Tracey S Rosenberg
Tracey S. Rosenberg © Chris Scott (

On Friday, author and poet Tracey S.Rosenberg posted on the tricky subject of acknowledgements.  Today she gives some practical advice to help you thank people without being twee.

I had a pretty full acknowledgements slate with my debut novel, The Girl in the Bunker and I could have included more. In general, categories include (but are not limited to):

  1. Personal thanks. Family members and friends, also known as ‘the people who believe in you’. While I didn’t go back as far as kindergarten, my favourite high school English teacher (who I’m still in touch with, and who still thinks I’m awesome) is on that list. These people likely never saw your book until publication day, but they helped.
  2. Professional thanks. This includes people who read and commented on drafts, agents who declined to represent me but who went out of their way to be incredibly helpful, the person at the Society of Authors who looked over my contract, and a university professor who used a draft of my book as a case study in her publishing course. (I also included a general ‘thank you’ to her students, who came up with marketing ideas.)
  3. Book-specific thanks. For a novel about the Third Reich, I didn’t just want to rely on libraries, so my gratitude in this category includes the curator of a World War II propaganda collection, as well as one of Albert Speer’s daughters, who responded to a letter I wrote her. If you do use a library extensively, it’s also nice to mention them.
  4. People who worked on the book nearly as much as you did. My publisher and my editor. If I had an agent, they’d be listed here too. A general ‘everyone at PublishingHouse’ is sufficient but do namecheck anyone who bent over backwards for you.
  5. Funding bodies. If anyone is so kind as to give you money, they darn well deserve a thank you. (In some cases it is a requirement of the award that you acknowledge their financial assistance; in this case, check with them in case they have any specific requests.) In most cases the institutional name is enough but if anyone at the organisation was particularly helpful, do thank them.

There is often a particularly special acknowledgement – namely, the dedication. Often this is the writer’s partner, who had to deal with all the side benefits of your quest for literary success. This can be a contentious issue: books take a long time to write and get published, so what if your relationship goes sour by the time you’re turning in the final manuscript? Do you still give your ex the pride-of-place mention? Well, that’s a personal decision, but given my ex-boyfriend had to deal with me walking into his office and asking ‘if you were Hitler’s bodyguard and you pulled a gun on a twelve-year-old girl, what gun would you be using?’, I felt he deserved some public recognition for putting up with me. Of course, you can dedicate the book to anyone you like – parent, child, teacher. Be personal and heartfelt, but try not to be too twee about it. And if you don’t want to dedicate it to anyone, that’s fine too.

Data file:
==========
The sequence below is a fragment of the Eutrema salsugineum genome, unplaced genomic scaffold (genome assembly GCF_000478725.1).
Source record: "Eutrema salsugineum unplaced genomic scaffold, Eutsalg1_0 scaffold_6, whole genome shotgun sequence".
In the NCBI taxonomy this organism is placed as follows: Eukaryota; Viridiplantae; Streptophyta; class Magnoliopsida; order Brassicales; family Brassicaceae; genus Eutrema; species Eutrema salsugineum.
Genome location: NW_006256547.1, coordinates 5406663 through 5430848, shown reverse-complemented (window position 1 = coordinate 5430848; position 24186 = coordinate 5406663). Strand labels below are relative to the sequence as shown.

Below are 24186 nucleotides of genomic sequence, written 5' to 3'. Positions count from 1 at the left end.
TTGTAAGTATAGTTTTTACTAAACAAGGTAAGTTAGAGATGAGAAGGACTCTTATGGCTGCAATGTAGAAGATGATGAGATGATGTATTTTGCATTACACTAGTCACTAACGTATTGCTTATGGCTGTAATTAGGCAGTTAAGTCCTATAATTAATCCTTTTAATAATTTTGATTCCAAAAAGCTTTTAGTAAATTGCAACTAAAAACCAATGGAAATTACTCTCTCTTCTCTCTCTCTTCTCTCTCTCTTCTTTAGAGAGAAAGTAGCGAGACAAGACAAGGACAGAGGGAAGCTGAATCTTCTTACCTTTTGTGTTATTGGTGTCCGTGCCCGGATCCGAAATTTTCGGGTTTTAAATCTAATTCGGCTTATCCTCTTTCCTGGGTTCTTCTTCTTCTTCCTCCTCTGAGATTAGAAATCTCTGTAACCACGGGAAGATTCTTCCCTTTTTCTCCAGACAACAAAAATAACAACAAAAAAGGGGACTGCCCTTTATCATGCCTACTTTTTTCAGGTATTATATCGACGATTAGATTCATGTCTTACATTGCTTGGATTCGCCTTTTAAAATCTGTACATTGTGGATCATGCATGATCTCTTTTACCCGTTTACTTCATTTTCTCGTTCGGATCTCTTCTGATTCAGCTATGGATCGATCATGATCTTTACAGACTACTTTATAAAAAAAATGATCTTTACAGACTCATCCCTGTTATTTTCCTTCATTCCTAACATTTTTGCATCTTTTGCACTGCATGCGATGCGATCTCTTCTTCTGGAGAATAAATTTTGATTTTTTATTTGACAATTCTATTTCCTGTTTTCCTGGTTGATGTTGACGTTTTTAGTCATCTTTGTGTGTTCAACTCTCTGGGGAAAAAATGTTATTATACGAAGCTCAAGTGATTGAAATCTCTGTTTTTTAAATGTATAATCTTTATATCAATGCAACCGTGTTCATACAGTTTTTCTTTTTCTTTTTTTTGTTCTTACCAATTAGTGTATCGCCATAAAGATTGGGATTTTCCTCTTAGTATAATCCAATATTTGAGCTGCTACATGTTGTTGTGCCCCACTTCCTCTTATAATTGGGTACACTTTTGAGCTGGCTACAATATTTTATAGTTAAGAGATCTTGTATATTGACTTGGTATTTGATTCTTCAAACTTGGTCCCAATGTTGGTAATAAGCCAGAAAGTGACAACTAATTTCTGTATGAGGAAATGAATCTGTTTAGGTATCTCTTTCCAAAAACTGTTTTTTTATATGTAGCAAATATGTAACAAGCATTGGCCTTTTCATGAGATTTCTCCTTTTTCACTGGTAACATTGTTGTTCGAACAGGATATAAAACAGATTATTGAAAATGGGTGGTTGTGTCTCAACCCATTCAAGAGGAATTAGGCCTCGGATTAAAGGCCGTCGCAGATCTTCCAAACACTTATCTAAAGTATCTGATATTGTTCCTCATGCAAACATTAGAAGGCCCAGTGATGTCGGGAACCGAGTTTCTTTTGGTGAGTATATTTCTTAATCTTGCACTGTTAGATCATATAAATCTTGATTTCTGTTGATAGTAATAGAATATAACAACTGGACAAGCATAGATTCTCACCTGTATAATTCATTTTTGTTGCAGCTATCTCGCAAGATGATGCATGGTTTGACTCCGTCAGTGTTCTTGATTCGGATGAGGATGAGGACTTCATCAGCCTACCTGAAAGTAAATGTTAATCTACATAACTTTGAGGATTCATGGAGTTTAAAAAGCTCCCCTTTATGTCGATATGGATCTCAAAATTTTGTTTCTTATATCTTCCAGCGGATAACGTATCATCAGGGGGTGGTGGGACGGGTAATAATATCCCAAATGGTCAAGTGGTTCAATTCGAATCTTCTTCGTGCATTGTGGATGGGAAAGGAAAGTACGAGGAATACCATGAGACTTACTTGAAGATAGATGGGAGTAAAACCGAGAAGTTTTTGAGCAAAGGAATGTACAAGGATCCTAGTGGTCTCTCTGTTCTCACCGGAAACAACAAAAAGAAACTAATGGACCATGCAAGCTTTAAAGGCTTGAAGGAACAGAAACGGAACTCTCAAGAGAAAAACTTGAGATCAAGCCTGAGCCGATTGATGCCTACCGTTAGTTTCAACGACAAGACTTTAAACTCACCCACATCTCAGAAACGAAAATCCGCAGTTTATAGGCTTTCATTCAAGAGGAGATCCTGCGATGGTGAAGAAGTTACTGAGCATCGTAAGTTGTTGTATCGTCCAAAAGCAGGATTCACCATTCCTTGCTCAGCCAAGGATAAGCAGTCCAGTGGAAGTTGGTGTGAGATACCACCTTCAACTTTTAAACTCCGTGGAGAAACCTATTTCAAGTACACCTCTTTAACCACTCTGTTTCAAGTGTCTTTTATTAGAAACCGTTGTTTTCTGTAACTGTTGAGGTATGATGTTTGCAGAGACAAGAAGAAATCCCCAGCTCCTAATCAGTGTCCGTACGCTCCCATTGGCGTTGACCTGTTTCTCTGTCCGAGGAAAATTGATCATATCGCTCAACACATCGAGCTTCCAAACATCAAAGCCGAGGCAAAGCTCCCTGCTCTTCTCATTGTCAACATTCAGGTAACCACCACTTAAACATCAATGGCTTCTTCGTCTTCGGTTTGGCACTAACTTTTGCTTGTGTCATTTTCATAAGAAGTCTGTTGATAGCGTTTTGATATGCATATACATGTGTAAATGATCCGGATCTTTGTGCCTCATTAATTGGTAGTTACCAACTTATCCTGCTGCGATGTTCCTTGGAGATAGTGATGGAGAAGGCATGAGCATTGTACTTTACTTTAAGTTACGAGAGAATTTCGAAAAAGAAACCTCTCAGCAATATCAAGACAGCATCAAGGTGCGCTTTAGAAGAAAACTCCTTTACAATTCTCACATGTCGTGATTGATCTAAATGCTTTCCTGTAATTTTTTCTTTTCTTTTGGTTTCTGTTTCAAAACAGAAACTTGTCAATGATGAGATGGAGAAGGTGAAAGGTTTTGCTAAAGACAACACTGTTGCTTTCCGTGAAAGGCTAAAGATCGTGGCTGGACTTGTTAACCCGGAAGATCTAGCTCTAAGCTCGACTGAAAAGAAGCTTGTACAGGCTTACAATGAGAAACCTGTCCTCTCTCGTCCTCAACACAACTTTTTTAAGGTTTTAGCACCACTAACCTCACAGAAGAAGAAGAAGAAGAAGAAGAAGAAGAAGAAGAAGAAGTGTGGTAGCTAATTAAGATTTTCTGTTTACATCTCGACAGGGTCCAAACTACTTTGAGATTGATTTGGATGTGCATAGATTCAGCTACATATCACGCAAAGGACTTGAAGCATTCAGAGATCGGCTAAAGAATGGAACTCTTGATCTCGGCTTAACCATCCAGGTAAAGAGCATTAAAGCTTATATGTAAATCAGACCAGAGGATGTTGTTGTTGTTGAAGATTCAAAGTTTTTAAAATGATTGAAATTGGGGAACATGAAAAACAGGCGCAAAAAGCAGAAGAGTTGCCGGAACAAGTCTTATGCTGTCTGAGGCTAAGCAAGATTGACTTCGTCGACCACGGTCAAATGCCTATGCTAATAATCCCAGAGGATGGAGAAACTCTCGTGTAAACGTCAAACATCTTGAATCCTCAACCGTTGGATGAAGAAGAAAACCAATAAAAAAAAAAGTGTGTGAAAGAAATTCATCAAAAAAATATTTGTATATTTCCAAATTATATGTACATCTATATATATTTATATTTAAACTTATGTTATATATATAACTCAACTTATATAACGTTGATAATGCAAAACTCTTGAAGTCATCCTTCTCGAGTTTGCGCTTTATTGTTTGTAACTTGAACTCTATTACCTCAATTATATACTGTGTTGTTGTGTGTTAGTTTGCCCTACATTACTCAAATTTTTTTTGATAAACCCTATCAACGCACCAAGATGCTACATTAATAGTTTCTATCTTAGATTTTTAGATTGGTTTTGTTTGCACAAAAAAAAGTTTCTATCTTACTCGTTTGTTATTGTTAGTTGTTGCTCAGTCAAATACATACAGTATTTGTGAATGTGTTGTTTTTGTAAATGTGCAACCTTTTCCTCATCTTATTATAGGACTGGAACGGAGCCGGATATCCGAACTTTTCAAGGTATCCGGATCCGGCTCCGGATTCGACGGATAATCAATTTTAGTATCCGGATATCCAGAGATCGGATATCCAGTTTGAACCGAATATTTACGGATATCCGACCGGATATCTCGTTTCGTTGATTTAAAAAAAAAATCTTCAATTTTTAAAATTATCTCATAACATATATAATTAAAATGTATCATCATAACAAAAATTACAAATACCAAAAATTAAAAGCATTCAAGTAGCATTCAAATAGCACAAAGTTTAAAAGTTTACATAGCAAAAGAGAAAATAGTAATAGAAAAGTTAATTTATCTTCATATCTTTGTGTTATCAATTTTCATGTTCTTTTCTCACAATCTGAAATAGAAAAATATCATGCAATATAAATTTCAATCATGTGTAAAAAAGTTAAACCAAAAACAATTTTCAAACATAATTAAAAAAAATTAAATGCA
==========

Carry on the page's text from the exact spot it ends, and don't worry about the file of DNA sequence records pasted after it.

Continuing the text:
My future novels won’t have an entire laundry list, and when it comes to publishing my debut poetry collection my acknowledgements will be particularly sparse. At the moment, my list contains my husband, the editor who mentored me during my New Writers Award, and the administrator for said awards. The dedication will be a cryptic single letter and an obscure quotation, and I doubt that person will even understand why. But then when it comes to poetry, you need to leave a lot more space than for prose, even in the matter of who you want to credit for their help in your creation.

So while you’re dreaming of your debut novel winning the Booker, keep a running list of the people you couldn’t have done it without. You don’t want to omit anyone simply because you weren’t thinking of them when your publisher asks you for the front matter. And do be sure that you spell your dental hygienist’s name correctly. The same thrill you’ll get from seeing your name on the book’s front cover will be matched by the people who open your book and see their own.

Above all, never let the thought of acknowledgements keep you from thanking someone now – right this minute – okay, as soon as you’re off the internet. Especially if that person is making dinner while you write.

Tracey’s debut novel, The Girl in the Bunker, is published by Cargo and is out now.  You can follow her on Twitter @tsrosenberg, and her blog is at